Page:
From the very moment that the first excerpt of new material hit social media, it was quickly revealed that every ounce of this project has been of a soul-baring nature to the man born Thebe Kgositsile: “YEEAAAAOEOOEOEOE TO SAY IM EXCITED TO B GIVING YALL MUSIC IS BIG UNDERSTATEMENT”, he revealed on Twitter. “THIS YEAR BEEN THE ROUGHEST OF MY LIFE, BUT HERE WE ARE !!!”

Earl seemed both jovial and recharged as he headed into 2018 courtesy of the welcome revelation about new material being inbound this year, but there was no way for the artist or his fanbase to predict was just how quickly all of this ebullience would be brought to a screeching halt. Four days on from those jubilant remarks, Earl would once again take to Twitter in order to convey a far more solemn message and thank fans for their thoughts and love after the sudden death of his father, Keorapetse Kgositsile. Better known by the pen name of ‘Bra Willie,’ the South African poet laureate and Earl weren’t renowned for having the most tightknit of relationships, and his ongoing misgivings about their estrangement regularly manifested itself in his lyrics. Sometimes forlorn, other times defiant about its inability to define him, the dynamic between Earl and this regular source of inspiration would soon be irretrievably altered, and it is clear that Keorapetse’s permanent departure has had a pronounced effect on son’s mindset.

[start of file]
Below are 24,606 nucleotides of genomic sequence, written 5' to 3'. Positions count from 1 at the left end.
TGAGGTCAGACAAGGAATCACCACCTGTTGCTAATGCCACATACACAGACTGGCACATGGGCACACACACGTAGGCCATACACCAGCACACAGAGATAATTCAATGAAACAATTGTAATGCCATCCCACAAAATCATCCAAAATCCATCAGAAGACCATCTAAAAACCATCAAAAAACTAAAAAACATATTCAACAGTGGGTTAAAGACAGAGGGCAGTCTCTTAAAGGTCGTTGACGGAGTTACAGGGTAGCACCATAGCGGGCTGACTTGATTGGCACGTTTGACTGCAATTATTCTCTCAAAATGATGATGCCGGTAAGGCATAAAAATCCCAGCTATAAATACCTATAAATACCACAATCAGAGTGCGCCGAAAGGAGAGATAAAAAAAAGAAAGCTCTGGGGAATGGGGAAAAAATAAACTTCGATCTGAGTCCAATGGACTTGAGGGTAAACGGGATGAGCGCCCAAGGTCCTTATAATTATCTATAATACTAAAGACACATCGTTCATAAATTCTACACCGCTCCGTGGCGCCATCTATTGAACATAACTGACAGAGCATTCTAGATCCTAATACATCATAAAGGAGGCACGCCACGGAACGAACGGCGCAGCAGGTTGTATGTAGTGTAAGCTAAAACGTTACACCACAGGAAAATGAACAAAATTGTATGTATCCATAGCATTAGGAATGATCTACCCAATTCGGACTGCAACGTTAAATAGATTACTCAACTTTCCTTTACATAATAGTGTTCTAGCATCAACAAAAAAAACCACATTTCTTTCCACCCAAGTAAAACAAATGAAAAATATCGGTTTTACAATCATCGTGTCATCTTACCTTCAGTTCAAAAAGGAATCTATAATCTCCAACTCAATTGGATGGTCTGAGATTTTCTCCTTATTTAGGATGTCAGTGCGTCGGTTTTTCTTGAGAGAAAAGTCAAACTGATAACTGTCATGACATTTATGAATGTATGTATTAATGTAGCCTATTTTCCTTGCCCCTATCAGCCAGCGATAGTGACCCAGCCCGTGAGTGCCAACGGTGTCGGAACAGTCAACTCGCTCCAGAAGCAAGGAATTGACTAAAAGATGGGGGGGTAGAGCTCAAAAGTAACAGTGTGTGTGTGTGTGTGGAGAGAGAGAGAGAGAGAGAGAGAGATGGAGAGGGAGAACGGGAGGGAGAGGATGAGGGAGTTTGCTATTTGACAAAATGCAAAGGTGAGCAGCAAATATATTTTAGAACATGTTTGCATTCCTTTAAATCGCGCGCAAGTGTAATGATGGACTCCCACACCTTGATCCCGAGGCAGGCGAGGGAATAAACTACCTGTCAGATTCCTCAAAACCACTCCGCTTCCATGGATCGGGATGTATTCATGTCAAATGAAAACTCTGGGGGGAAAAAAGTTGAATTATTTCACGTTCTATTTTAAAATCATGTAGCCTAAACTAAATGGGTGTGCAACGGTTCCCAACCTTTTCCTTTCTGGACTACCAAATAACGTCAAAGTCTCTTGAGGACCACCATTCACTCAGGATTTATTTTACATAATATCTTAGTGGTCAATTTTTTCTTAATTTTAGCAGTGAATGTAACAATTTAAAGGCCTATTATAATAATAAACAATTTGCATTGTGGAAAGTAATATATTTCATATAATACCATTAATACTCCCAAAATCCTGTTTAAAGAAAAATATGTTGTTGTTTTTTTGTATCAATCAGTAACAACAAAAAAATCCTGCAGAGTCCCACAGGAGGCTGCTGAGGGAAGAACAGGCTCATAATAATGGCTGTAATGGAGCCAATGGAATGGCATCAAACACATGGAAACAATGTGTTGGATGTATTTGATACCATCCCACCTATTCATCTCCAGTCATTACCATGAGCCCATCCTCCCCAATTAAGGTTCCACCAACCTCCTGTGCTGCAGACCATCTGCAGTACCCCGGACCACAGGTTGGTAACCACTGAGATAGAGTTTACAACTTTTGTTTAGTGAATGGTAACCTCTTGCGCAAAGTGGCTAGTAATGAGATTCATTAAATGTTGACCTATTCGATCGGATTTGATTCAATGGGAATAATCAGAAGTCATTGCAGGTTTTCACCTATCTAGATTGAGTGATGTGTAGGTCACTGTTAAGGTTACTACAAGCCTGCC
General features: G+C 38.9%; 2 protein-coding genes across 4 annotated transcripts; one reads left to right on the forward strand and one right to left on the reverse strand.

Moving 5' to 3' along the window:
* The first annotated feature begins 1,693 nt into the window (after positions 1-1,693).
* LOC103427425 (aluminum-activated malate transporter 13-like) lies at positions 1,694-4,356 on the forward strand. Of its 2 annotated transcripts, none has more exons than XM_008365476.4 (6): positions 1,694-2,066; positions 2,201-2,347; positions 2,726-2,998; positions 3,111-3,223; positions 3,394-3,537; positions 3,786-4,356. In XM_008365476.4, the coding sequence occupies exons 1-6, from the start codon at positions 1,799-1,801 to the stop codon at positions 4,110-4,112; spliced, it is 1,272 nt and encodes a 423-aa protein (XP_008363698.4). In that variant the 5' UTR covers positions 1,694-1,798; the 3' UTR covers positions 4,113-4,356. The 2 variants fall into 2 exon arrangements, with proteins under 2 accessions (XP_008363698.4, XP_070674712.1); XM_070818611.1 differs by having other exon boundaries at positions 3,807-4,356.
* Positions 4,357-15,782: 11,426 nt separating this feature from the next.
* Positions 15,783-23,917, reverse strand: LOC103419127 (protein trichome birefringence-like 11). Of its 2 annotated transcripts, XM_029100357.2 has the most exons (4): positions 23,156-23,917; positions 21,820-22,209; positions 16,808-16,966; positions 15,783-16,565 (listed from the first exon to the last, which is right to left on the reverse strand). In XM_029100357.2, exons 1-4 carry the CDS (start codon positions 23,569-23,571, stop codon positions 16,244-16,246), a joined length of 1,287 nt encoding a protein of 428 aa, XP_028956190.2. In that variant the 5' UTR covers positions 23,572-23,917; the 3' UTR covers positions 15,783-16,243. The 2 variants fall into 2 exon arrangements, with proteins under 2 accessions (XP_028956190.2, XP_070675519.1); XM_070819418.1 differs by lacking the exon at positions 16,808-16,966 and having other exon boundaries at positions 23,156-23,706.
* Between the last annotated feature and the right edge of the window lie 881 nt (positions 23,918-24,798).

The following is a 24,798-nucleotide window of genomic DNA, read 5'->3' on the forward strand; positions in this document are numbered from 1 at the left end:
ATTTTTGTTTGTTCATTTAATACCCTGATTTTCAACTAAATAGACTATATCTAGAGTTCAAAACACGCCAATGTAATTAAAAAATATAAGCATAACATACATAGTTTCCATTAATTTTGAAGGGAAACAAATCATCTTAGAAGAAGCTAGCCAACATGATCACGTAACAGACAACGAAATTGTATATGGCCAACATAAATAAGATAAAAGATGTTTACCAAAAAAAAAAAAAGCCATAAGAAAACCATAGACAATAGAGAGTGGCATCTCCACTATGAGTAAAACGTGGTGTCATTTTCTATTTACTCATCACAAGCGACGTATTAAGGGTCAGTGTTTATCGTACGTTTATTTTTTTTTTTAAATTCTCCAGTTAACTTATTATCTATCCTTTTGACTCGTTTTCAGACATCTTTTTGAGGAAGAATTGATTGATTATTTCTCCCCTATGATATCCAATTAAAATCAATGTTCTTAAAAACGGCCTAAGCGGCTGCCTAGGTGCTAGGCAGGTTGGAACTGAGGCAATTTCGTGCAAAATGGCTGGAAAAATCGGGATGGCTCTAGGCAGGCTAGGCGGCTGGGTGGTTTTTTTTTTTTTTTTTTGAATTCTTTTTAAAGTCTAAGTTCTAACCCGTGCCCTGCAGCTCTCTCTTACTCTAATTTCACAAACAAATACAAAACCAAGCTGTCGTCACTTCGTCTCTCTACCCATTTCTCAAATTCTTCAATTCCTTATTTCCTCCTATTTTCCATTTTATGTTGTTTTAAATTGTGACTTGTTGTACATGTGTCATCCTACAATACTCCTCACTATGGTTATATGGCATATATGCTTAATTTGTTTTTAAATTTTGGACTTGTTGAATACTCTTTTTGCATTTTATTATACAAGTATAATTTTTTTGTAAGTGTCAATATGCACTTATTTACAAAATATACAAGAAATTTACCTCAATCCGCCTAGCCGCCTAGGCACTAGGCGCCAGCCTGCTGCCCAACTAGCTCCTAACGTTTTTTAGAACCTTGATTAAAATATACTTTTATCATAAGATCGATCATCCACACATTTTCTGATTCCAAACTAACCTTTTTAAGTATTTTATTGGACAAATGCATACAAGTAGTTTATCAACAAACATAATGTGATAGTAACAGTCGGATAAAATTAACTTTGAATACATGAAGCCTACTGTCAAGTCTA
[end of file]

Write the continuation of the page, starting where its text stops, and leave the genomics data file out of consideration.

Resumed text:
Getty Images / Scott Dudelson